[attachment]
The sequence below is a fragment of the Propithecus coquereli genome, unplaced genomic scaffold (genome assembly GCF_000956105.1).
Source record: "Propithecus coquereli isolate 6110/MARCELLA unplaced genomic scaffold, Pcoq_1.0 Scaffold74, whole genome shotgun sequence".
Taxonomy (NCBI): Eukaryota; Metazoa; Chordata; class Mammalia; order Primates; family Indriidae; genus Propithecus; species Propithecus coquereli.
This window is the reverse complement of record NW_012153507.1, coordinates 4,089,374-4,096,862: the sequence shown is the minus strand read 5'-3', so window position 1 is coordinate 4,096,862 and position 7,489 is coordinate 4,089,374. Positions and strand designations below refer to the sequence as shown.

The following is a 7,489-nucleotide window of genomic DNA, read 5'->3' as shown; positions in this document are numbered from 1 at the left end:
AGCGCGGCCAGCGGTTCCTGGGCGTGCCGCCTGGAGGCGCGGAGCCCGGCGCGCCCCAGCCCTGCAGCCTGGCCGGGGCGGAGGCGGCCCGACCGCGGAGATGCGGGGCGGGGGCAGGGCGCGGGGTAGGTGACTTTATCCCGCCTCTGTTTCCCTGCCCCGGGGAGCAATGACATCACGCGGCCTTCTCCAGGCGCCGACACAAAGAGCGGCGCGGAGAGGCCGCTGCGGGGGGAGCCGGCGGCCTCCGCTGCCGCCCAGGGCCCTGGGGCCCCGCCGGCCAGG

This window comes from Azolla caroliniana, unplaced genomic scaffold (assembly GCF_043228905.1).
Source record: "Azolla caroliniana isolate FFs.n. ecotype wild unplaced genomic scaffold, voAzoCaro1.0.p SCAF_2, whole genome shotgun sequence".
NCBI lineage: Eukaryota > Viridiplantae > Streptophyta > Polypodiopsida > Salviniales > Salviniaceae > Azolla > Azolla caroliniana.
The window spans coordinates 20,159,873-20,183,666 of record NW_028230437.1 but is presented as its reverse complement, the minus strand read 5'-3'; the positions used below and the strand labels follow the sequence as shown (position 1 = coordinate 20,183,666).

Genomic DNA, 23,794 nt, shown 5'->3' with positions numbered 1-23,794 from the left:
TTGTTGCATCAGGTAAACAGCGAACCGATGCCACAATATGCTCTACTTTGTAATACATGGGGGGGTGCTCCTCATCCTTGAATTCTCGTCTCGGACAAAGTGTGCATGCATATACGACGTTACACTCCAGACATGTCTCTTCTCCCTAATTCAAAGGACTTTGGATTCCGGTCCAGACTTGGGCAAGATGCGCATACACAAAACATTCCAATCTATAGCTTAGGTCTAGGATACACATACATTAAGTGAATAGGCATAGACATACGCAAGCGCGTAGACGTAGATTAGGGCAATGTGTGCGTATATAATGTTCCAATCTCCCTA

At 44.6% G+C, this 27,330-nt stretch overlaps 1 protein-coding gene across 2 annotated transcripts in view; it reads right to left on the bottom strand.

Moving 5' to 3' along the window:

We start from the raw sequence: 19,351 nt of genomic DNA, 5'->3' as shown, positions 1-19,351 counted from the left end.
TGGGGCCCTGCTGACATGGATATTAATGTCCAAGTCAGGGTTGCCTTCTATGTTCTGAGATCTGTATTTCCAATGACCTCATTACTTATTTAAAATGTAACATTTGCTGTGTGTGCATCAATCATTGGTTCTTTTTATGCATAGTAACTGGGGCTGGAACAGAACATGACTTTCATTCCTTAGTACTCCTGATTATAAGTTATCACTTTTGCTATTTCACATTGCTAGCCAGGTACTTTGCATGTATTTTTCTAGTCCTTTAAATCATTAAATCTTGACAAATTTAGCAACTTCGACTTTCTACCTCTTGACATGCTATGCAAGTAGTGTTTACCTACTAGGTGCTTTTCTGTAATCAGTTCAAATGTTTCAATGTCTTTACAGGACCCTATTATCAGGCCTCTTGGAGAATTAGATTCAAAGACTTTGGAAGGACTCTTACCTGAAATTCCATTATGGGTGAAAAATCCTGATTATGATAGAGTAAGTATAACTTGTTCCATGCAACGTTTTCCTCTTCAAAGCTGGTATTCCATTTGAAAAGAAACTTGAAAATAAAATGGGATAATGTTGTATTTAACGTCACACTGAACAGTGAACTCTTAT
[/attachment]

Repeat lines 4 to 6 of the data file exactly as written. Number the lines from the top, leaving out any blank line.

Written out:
This window is the reverse complement of record NW_012153507.1, coordinates 4,089,374-4,096,862: the sequence shown is the minus strand read 5'-3', so window position 1 is coordinate 4,096,862 and position 7,489 is coordinate 4,089,374. Positions and strand designations below refer to the sequence as shown.

The following is a 7,489-nucleotide window of genomic DNA, read 5'->3' as shown; positions in this document are numbered from 1 at the left end:
AGCGCGGCCAGCGGTTCCTGGGCGTGCCGCCTGGAGGCGCGGAGCCCGGCGCGCCCCAGCCCTGCAGCCTGGCCGGGGCGGAGGCGGCCCGACCGCGGAGATGCGGGGCGGGGGCAGGGCGCGGGGTAGGTGACTTTATCCCGCCTCTGTTTCCCTGCCCCGGGGAGCAATGACATCACGCGGCCTTCTCCAGGCGCCGACACAAAGAGCGGCGCGGAGAGGCCGCTGCGGGGGGAGCCGGCGGCCTCCGCTGCCGCCCAGGGCCCTGGGGCCCCGCCGGCCAGG